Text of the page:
ICE Claims It Has "No Choice" But To Conduct Raids Because Of California's Sanctuary State Law

by Jon Hecht

The Trump administration came into office promising to get tough on illegal immigration, and one way it hopes to do so is to crack down on so-called "sanctuary cities," which are municipalities that don't require local law enforcement to participate in federal immigration enforcement. As with many political issues in the Trump era, the attacks on sanctuary cities and undocumented immigrants has sparked a backlash, and some more liberal areas have pushed back. On Thursday, the state of California passed legislation that would make the entirety of America's largest state a "sanctuary state." In response, the federal agency responsible with enforcing immigration laws, Immigrations and Customs Enforcement (ICE) threatened to step up immigration raids in California in response to the sanctuary state bill.

In a statement about California's decision to become a sanctuary state, ICE director Thomas Homan said it "will undermine public safety and hinder ICE from performing its federally mandated mission." He added, "ICE will have no choice but to conduct at-large arrests in local neighborhoods and at worksites."

Sanctuary bills do not prevent ICE from enforcing immigration law in the jurisdictions they cover. They do however affect how local (and now, state) law enforcement treat undocumented immigrants. California's SB54 prohibits state police from inquiring about immigration status in their interactions with individuals they encounter in the course of normal law enforcement. It also prevents local and state jails from notifying ICE that they are holding an undocumented immigrant, or holding undocumented immigrants past their normal release time, in order for ICE to pick them up.

In a signing statement along with the bill, California Governor Jerry Brown wrote, “In enshrining these new protections, it is important to note what the bill does not do. This bill does not prevent or prohibit Immigration and Customs Enforcement or the Department of Homeland Security from doing their own work in any way.”

In its statement, ICE also took issue with the bill and with Brown's claim that it wouldn't hamper immigration enforcement:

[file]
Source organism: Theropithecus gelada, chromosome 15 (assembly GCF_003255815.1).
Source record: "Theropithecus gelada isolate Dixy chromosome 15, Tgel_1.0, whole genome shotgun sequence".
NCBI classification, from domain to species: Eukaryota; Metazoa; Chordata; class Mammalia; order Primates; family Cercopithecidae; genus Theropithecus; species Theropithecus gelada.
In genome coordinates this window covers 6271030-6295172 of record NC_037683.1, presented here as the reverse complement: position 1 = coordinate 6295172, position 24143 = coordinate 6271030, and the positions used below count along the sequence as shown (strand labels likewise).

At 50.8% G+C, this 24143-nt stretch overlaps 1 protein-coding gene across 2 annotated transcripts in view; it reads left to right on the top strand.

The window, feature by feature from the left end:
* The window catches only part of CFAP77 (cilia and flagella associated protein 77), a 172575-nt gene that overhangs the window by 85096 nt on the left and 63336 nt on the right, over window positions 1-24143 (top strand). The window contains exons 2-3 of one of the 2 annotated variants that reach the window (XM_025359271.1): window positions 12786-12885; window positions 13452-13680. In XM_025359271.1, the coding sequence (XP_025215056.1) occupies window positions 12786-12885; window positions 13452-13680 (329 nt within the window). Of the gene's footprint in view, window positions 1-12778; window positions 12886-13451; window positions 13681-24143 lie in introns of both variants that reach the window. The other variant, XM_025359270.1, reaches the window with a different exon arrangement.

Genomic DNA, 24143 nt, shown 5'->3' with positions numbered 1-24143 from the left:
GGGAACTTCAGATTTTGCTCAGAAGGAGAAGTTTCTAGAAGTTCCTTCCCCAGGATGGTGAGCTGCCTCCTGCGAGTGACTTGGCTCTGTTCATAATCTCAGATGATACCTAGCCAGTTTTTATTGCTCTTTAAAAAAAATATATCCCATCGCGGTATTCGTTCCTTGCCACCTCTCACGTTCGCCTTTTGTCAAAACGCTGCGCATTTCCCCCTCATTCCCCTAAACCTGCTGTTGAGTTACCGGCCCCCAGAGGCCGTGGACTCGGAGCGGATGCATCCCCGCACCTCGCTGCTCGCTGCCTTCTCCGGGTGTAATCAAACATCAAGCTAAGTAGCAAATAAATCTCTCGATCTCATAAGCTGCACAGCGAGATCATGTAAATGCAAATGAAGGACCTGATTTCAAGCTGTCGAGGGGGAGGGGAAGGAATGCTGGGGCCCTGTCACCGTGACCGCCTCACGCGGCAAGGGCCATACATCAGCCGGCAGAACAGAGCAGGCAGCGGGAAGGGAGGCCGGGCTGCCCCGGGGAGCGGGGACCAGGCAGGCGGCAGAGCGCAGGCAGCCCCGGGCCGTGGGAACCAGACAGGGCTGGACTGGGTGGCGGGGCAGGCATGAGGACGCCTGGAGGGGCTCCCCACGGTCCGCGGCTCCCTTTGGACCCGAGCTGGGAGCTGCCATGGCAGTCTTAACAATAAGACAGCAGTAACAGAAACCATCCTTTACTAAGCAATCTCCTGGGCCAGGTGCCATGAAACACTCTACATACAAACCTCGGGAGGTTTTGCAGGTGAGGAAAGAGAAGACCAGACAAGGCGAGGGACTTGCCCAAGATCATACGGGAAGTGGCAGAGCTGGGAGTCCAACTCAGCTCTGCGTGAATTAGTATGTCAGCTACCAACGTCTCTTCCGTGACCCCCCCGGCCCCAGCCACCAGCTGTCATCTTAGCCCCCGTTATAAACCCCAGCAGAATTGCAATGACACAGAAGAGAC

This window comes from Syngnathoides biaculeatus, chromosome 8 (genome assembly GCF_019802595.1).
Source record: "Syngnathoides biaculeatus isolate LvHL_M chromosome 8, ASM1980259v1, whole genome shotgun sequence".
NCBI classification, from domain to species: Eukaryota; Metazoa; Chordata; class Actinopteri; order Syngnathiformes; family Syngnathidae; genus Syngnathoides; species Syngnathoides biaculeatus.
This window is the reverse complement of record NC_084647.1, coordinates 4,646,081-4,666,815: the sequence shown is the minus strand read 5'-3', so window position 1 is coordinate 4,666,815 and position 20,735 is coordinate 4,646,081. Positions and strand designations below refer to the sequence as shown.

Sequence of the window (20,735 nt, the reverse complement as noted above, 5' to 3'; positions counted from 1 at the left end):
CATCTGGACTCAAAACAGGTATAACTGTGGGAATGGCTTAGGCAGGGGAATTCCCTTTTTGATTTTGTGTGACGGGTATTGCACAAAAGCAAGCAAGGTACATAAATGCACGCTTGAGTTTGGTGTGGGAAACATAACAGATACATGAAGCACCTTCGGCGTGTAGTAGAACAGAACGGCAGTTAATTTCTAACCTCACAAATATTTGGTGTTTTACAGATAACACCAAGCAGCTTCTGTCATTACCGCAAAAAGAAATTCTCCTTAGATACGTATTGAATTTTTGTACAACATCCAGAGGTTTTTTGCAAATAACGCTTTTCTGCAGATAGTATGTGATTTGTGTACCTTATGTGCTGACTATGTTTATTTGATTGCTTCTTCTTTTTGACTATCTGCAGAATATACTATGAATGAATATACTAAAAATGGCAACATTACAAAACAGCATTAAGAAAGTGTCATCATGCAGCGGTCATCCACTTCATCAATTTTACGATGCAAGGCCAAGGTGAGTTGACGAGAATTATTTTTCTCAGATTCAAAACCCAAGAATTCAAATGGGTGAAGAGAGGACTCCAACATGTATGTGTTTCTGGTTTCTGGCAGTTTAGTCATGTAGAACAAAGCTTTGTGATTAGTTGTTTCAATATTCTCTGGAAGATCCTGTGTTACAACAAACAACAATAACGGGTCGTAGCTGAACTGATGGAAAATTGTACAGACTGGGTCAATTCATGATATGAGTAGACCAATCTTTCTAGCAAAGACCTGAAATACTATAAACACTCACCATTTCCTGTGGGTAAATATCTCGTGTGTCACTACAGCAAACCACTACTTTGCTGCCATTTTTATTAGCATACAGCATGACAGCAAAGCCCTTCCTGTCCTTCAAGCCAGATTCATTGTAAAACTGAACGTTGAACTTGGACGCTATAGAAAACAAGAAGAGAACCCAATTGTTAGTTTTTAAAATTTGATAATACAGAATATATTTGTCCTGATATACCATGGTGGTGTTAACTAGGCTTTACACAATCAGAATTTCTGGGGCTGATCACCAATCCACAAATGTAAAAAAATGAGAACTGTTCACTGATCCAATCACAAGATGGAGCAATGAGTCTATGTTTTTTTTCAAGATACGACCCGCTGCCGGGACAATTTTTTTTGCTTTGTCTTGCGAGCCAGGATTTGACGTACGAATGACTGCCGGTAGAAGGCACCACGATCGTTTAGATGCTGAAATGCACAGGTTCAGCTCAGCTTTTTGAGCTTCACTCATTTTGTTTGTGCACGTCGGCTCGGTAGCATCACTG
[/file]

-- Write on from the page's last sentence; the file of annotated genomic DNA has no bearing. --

SB54 will negatively impact ICE operations in California by nearly eliminating all cooperation and communication with our law enforcement partners in the state, voiding the delegated authority that the Orange County Sheriff’s Office has under the 287g program, and prohibiting local law enforcement from contracting with the federal government to house detainees.

The controversy over SB54 is just the latest in a national tug of war over the power of the federal government to enforce immigration laws in areas that pride themselves on being welcoming to immigrants. The Justice Department, in response to an executive order from President Trump, has been trying to cut funding from cities that don't participate in ICE enforcement, but has been blocked from doing so by a federal court, pending future adjudication. The state of Texas has also gone the opposite direction from California, passing SB4 in late May, which makes it illegal for localities to declare themselves sanctuary jurisdictions. A federal court also blocked SB4 from going into effect, though that as well could be the subject of future judicial decisions.

Since the federal government's takeover by the Trump administration, ICE has seen its ability to pursue its goals without oversight extended. Whereas under the Obama administration, ICE's mandate focused on immigrants with criminal records, in 2017, ICE detainment and deportation has been widened to affect basically any immigrants that come in contact with the agency's officers.

Critics of ICE have argued that this expanded mandate has caused serious overreaches and abuses — detainment of a woman seeking a restraining order for domestic violence at a courthouse, in violation of official ICE policy, led to fears among immigrant domestic violence victims, and what experts in the field saw as a decline in women coming forward to seek help. In October, the ACLU filed a complaint against ICE for having detained pregnant women in violation of its own policy, which allegedly led to some miscarriages.

ICE's response to California is yet another escalation in the country's debate over immigration, with federal law enforcement seemingly intending retaliation against California's elected political leaders. Chances are, the debate will get even more heated from here.